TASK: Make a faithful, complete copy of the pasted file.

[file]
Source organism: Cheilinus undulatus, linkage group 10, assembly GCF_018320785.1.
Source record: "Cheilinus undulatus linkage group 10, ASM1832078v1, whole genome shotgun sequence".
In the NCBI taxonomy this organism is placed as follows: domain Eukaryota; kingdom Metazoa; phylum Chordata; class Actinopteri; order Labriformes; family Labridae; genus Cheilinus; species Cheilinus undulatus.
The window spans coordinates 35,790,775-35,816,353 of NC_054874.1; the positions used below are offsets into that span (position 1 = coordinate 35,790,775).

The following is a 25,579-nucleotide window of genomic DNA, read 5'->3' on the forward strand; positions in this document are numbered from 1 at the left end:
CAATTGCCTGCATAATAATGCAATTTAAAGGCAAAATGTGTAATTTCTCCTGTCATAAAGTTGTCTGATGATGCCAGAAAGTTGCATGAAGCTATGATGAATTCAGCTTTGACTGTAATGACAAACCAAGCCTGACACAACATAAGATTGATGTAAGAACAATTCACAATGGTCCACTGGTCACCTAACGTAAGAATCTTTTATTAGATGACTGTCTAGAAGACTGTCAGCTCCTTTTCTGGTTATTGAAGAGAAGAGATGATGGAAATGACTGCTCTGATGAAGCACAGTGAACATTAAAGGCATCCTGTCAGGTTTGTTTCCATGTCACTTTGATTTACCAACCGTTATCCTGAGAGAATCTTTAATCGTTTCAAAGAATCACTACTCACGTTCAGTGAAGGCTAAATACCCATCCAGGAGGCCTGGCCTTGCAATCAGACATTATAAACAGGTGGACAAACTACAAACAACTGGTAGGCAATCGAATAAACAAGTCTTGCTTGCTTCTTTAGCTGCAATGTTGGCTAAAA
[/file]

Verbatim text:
Source organism: Cheilinus undulatus, linkage group 10, assembly GCF_018320785.1.
Source record: "Cheilinus undulatus linkage group 10, ASM1832078v1, whole genome shotgun sequence".
In the NCBI taxonomy this organism is placed as follows: domain Eukaryota; kingdom Metazoa; phylum Chordata; class Actinopteri; order Labriformes; family Labridae; genus Cheilinus; species Cheilinus undulatus.
The window spans coordinates 35,790,775-35,816,353 of NC_054874.1; the positions used below are offsets into that span (position 1 = coordinate 35,790,775).

The following is a 25,579-nucleotide window of genomic DNA, read 5'->3' on the forward strand; positions in this document are numbered from 1 at the left end:
CAATTGCCTGCATAATAATGCAATTTAAAGGCAAAATGTGTAATTTCTCCTGTCATAAAGTTGTCTGATGATGCCAGAAAGTTGCATGAAGCTATGATGAATTCAGCTTTGACTGTAATGACAAACCAAGCCTGACACAACATAAGATTGATGTAAGAACAATTCACAATGGTCCACTGGTCACCTAACGTAAGAATCTTTTATTAGATGACTGTCTAGAAGACTGTCAGCTCCTTTTCTGGTTATTGAAGAGAAGAGATGATGGAAATGACTGCTCTGATGAAGCACAGTGAACATTAAAGGCATCCTGTCAGGTTTGTTTCCATGTCACTTTGATTTACCAACCGTTATCCTGAGAGAATCTTTAATCGTTTCAAAGAATCACTACTCACGTTCAGTGAAGGCTAAATACCCATCCAGGAGGCCTGGCCTTGCAATCAGACATTATAAACAGGTGGACAAACTACAAACAACTGGTAGGCAATCGAATAAACAAGTCTTGCTTGCTTCTTTAGCTGCAATGTTGGCTAAAA